"We have seen it in movies before: When a new technology comes along, of any type, people tend to get very, very excited about it and it stimulates lots of thinking and ideas. But the danger is that there is a race to do something that the field isn't really ready for, or that causes either perceived or real danger to the community in some way, or something unethical," Doudna tells Robert Sanders of UC Berkeley. "That creates a backlash that can really set a field back." 
George Church, professor of genetics at Harvard Medical School, holds what some might see as unbridled enthusiasm for the CRISPR-Cas9 technology. He asserts in Nature that instead of banning germline editing, we should be focused on setting standards for safety and efficacy in germline editing research and application.

Church's reasoning is that the current editing that is done on somatic cells can produce germline changes as an unintended by-product, and also intentional exposure to things like chemotherapy and alcohol produces permanent germline alterations. The main point: Germline changes are common, they are a natural process, and many of them are more dangerous than what would be done consciously with CRISPR-Cas9 germline editing.

The strongest aspect of his argument, however, is his point that banning germline editing would simply push the practice underground, creating a black market and unregulated medical tourism. The technology is so powerful and compelling, and offers hope to countless individuals and families with genetic disorders, that there is likely nothing that could stop it. A germline editing black market would be far more dangerous to humanity than an adequately regulated and researched legal practice of germline alteration.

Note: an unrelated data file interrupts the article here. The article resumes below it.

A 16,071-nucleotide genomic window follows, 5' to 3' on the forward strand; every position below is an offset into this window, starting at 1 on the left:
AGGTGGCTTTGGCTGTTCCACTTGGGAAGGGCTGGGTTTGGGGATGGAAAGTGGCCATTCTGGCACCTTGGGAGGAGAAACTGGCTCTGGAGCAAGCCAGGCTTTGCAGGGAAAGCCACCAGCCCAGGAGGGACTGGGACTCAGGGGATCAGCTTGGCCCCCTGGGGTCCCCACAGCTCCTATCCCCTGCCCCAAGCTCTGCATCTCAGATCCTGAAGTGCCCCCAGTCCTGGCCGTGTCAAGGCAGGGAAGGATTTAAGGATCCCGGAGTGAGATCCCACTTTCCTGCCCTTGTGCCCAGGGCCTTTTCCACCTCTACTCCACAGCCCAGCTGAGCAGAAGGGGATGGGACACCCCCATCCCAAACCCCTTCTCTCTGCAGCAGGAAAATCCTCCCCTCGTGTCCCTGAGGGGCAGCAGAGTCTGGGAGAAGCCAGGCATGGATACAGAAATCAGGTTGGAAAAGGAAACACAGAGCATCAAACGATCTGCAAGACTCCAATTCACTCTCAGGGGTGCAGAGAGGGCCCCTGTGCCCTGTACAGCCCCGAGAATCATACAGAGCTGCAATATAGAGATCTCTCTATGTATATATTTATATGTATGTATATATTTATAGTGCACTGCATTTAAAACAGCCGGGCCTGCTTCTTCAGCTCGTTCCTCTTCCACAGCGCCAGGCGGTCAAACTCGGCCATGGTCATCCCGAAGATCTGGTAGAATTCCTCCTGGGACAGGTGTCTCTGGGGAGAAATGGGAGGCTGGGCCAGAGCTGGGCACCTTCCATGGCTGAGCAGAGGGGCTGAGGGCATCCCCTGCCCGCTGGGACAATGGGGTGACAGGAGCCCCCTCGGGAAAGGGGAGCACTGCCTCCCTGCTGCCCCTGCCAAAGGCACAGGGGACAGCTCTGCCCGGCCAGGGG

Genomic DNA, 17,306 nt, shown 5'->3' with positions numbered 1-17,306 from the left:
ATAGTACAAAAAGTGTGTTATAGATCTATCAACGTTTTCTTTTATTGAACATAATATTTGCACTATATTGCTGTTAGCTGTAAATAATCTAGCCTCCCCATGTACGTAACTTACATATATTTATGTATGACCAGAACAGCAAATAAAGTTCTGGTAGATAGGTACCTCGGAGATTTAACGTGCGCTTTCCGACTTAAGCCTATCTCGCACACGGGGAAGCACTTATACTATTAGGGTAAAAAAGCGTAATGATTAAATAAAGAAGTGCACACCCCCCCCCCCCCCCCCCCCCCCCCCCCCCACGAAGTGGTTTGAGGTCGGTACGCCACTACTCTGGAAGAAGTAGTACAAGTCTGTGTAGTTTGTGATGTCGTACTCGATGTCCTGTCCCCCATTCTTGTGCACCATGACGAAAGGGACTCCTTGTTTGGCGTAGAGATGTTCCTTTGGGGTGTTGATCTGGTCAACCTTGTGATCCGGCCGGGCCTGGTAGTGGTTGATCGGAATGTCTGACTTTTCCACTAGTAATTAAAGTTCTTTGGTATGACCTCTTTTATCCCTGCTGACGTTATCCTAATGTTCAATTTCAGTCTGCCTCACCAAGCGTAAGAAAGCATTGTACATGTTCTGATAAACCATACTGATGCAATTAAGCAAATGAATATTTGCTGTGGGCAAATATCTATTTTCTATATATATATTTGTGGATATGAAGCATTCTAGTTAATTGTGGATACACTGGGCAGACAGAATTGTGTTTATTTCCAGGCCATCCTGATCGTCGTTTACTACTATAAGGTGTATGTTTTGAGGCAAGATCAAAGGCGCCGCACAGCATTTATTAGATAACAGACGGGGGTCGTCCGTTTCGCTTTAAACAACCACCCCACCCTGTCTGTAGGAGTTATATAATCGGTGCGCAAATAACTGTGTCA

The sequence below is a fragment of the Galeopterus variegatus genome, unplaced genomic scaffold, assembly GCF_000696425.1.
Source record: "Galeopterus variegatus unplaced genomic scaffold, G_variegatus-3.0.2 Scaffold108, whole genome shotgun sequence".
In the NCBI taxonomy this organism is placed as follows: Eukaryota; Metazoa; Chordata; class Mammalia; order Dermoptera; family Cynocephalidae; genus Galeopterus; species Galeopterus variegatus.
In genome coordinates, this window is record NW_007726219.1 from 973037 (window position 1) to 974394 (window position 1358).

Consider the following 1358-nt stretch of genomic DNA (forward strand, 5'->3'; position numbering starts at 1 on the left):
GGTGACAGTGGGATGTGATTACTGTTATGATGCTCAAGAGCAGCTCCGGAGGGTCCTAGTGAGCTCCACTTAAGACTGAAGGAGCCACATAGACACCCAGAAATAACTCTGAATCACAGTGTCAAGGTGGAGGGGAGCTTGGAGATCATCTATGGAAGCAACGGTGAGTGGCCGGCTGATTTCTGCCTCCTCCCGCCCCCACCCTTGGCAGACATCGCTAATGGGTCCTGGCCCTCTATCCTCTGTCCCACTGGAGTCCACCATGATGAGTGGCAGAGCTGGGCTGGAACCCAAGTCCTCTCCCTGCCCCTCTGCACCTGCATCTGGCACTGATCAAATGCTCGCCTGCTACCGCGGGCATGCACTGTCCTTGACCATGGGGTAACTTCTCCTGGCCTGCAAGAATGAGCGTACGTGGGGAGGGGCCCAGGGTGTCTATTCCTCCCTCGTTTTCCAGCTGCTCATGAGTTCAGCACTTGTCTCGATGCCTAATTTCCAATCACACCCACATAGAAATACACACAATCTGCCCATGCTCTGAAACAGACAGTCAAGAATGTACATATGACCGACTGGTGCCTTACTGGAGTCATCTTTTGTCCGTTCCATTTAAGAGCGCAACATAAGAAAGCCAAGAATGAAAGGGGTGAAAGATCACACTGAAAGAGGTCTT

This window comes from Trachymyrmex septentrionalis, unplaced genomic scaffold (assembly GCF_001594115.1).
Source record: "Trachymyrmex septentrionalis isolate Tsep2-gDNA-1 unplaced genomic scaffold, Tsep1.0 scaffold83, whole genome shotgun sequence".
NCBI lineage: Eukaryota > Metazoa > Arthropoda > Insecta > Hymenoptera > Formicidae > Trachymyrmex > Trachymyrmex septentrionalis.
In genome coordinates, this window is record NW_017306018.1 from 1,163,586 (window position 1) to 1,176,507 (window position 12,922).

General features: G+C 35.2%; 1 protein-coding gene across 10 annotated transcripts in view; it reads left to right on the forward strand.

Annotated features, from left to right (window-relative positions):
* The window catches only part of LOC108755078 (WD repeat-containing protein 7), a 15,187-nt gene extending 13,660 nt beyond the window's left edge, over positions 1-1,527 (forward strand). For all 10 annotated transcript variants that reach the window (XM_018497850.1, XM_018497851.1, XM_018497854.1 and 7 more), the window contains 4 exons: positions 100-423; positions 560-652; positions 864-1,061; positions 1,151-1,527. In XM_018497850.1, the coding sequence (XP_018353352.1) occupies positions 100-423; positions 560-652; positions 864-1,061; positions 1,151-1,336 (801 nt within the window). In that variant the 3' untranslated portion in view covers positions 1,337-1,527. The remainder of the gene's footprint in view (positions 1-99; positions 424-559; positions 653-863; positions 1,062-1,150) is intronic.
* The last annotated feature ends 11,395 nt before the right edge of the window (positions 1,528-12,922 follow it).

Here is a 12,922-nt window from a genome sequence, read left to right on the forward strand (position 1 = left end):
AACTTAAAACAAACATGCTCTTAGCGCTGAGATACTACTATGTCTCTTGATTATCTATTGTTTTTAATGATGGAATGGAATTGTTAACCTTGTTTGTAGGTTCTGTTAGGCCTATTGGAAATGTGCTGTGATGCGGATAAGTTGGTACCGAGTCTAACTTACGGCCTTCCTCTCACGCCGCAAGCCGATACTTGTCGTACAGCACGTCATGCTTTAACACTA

During his presentation at the International Summit on Human Gene Editing, Church described how treating single germ cells would be much safer than treating the millions of somatic cells in the body, since each cell alteration adds to the potential risk of cancer.

The most problematic stances shared at the summit were those of Hille Haker, Chair of Catholic Moral Theology at Loyola University Chicago, and Marcy Darnovsky of the Center for Genetics and Society. Their approaches were seemingly fueled by fear, pessimism, and a distrust of science. In my opinion, views like theirs are held by those who do not understand the technology and/or do not understand -- or do not appreciate -- the sheer number of benefits that can come from the technology. 

In the case of Haker, her views are informed by a constricting Catholic view on reproduction and reproductive rights. While it is good to address legitimate concerns and fears, views that are fed almost exclusively by fear and paranoia are not helpful and are rarely successful at promoting human wellbeing.

Haker proposed a two-year ban on basic germline editing research along with a permanent international ban on germline editing for reproductive purposes. She spoke of researchers not having enough understanding of the science behind germline editing, yet a ban on basic research would prolong this lack of understanding and would slow down current advances, making her suggestion nonsensical and unrealistic.

Haker concentrated almost solely on germline editing being used to help parents fulfill their desire of having children that are genetically related to themselves, yet the main use of CRISPR-Cas9 would be the medical prevention and treatment of what John Harris of the University of Manchester referred to as "a whole range of really misery-creating conditions." If we have life-saving technology, it is unethical NOT to use it.